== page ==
State budget for 2015 will be balanced, insists President Yameen

The record MVR24.3 billion (US$1.5 billion) state budget for 2015 submitted for parliamentary approval last week is a balanced budget, President Abdulla Yameen insisted yesterday in his Republic Day speech.

Referring to the Progressive Party of Maldives’ (PPM) campaign pledge to balance the budget in two to three years, President Yameen said the 2015 budget has a “primary balance surplus.”

“Looking at the figures of the budget, that is not a deficit we cannot plug. The deficit is a small figure,” he said.

The projected fiscal deficit in 2015 is MVR1.3 billion (US$84 million) or 2.5 percent of GDP.

The deficit was not for the state’s expenditure in 2015, Yameen continued, but for arrears or unpaid bills from recent years.

“So in my book, the 2015 budget is a balanced budget,” he said.

In his budget speech to parliament last week, Finance Minister Abdulla Jihad revealed that the forecast for recurrent expenditure in 2015 is MVR15.8 billion (US$1 billion) while the forecast for government income or revenue is MVR21.5 billion (US$1.3 billion).

The projected revenue includes MVR3.4 billion (US$220 million) anticipated from proposed new revenue raising measures.

A balanced budget would allow the government to “consolidate the economy,” maintain the value of the rufiyaa, and repay foreign and domestic debt, Yameen said.

After balancing the budget, Yameen said the government should work toward achieving a surplus.

The public expected waste management systems, water and sewerage, harbours, and land reclamation, he continued, noting that the MVR6.3 billion (US$408 million) Public Sector Investment Programme (PSIP) in the 2015 budget – 24 percent of the budget – was unprecedented and double that of 2014.

Yameen observed that the PSIP budget was around MVR3 billion (US$194 million) in the past.

While carrying out infrastructure projects in all 188 inhabited islands in one year would not be possible, Yameen said the budget was formulated after prioritising developmental projects.

Moreover, the government would seek foreign aid, soft loans, and concessional loan assistance to finance infrastructure projects, he added.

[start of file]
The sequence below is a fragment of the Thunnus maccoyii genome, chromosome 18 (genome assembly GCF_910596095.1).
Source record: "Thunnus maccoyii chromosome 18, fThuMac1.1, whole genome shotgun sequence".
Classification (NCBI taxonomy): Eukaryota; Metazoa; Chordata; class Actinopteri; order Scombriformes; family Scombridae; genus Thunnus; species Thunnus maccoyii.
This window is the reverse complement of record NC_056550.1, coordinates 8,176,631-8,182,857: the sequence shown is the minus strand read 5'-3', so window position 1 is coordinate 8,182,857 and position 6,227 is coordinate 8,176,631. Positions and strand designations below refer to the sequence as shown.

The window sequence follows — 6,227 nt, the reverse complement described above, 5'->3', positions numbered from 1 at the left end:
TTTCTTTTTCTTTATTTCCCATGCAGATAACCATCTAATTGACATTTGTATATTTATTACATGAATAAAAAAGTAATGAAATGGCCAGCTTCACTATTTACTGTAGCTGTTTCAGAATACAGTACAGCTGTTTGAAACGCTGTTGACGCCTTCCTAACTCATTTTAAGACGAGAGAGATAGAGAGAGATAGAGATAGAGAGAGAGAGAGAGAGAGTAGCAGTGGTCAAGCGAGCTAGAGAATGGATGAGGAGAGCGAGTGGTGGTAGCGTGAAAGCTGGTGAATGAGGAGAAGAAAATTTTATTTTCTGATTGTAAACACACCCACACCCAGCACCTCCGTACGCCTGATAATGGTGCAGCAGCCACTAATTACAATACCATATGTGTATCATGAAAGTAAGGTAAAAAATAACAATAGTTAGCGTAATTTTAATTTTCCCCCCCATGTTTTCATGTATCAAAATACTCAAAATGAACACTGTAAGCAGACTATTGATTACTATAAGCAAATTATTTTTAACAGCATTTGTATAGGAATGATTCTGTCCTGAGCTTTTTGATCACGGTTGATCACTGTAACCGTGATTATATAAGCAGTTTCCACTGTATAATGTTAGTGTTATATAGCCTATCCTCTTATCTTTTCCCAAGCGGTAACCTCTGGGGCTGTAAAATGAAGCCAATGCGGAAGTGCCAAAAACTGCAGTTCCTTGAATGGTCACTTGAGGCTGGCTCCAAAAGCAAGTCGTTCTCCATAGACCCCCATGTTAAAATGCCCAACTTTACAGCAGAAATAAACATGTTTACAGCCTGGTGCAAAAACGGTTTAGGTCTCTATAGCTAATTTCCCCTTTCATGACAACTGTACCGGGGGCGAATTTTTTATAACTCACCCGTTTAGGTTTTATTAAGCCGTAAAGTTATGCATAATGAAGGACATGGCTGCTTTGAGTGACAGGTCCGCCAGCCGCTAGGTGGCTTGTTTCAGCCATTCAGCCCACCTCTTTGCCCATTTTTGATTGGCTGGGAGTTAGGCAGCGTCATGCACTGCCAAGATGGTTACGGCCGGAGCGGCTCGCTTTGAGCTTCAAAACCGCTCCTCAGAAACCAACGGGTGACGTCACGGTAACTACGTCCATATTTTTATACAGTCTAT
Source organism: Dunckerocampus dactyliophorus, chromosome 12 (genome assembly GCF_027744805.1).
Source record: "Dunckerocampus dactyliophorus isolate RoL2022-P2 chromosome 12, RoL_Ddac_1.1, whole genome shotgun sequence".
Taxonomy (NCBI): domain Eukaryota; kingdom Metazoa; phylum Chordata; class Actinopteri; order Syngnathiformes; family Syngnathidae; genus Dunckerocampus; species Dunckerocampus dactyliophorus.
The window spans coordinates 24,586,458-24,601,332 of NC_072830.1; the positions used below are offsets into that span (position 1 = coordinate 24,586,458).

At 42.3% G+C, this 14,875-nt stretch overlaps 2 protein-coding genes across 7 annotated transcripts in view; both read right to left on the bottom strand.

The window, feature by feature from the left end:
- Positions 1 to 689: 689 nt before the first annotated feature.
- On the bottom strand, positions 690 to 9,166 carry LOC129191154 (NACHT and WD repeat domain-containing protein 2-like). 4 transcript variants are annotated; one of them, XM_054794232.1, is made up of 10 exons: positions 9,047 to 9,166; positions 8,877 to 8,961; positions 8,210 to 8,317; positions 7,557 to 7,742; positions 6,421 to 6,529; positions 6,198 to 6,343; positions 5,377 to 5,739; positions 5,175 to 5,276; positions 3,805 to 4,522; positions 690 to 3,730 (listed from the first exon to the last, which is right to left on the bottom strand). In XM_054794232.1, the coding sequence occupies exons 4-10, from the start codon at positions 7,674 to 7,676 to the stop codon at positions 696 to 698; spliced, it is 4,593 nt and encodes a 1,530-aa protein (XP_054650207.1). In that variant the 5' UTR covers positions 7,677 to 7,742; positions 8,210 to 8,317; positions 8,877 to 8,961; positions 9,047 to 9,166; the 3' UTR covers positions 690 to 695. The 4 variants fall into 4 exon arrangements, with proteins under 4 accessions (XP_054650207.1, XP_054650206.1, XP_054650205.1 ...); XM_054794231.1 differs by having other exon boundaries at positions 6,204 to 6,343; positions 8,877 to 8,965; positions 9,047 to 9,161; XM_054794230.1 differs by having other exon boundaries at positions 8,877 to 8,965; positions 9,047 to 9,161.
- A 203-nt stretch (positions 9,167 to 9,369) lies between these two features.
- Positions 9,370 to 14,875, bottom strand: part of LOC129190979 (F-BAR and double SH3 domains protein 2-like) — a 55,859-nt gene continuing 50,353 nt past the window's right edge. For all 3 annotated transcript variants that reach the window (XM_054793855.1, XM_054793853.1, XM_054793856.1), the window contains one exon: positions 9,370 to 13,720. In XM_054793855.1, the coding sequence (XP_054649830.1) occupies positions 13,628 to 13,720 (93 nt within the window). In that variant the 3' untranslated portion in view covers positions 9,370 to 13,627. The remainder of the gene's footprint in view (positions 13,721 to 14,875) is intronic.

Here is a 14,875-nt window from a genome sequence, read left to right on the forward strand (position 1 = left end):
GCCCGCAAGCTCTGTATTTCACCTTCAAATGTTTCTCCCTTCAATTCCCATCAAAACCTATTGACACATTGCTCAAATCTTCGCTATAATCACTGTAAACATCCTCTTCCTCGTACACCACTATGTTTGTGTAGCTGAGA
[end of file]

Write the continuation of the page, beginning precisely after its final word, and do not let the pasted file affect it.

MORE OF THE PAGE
The budget also includes welfare or social security benefits for the needy, the elderly, and persons with special needs, he noted.

The MVR5,000 (US$324) a month allowance or old age pension would be provided in 2015 as well, Yameen said, while subsidies for food and electricity would be targeted to the needy.


On the government’s achievements during its first year in office, Yameen said the economy was improving as a result of the government’s policies.

The acute dollar shortage of recent years has been alleviated, he added, while the ‘unlimited’ Aasandha insurance scheme was introduced to assist persons with chronic illnesses.

While there were only nine pharmacies in the atolls last year, the State Trading Organisation has opened 71 pharmacies in various islands this year.

Moreover, sea ambulance service was provided to six atolls, he continued, and a 50-bed multi-speciality hospital would be built in Hulhumalé within three years.

Efforts were underway to install generators across the country to ensure reliable round the clock electricity in all inhabited islands, he said.

The Special Economic Zone Act would meanwhile facilitate attracting foreign investment, Yameen said.

The government has also decided to provide sovereign guarantee for loans to develop new resorts, he continued, while the guest house island policy would benefit small and medium sized enterprises.

The government’s plan to create 94,000 new jobs as pledged during last year’s presidential campaign was through economic diversification or development and not through the civil service, he noted.

On the pledge to develop a ‘youth city’ in Hulhumalé, President Yameen said the second phase of the island’s development through further land reclamation would begin during November.

Work has also begun on introducing an insurance scheme and providing subsidies to fishermen and farmers, he added.

The implementation of the new national education curriculum in 2015 would meanwhile bring “revolutionary changes” to the education sector, Yameen said.


Housing minister informs MPs of Addu City development plans

Housing Minister Dr Mohamed Muiz has told the Majlis of plans for a large number of infrastructure projects in Addu City this year.

Construction of housing units, harbours, roads, health centres, sports facilities, and mosques as well as upgrading of schools are among development projects in the pipeline for the Maldives’ southernmost atoll.

Responding to a query from Addu Meedhoo MP Rozaina Adam at today’s sitting of parliament, Muiz said that developing the second city was a priority of President Abdulla Yameen’s administration.

Muiz noted that harbour construction in the Hithadhoo and Hulhumeedhoo wards were underway and were expected to be completed by the end of the year.

A project for deepening the Maradhoo harbour is also expected to commence this year, he said.

Preparations were also underway to commence a road construction project in Addu City, Muiz revealed, adding that the ministry expected to award the project to a contractor in July.

Questioning of ministers resumed in parliament today after a hiatus of more than two years. Under parliamentary rules of procedure, MPs are allowed to pose questions to cabinet ministers at parliament sittings following a 14-day notice.

Continuing the list of development projects, Muiz said permits have been secured from the Addu City council for a housing project financed by a loan from the Chinese EXIM bank, for which “detailed drawings” have now been completed.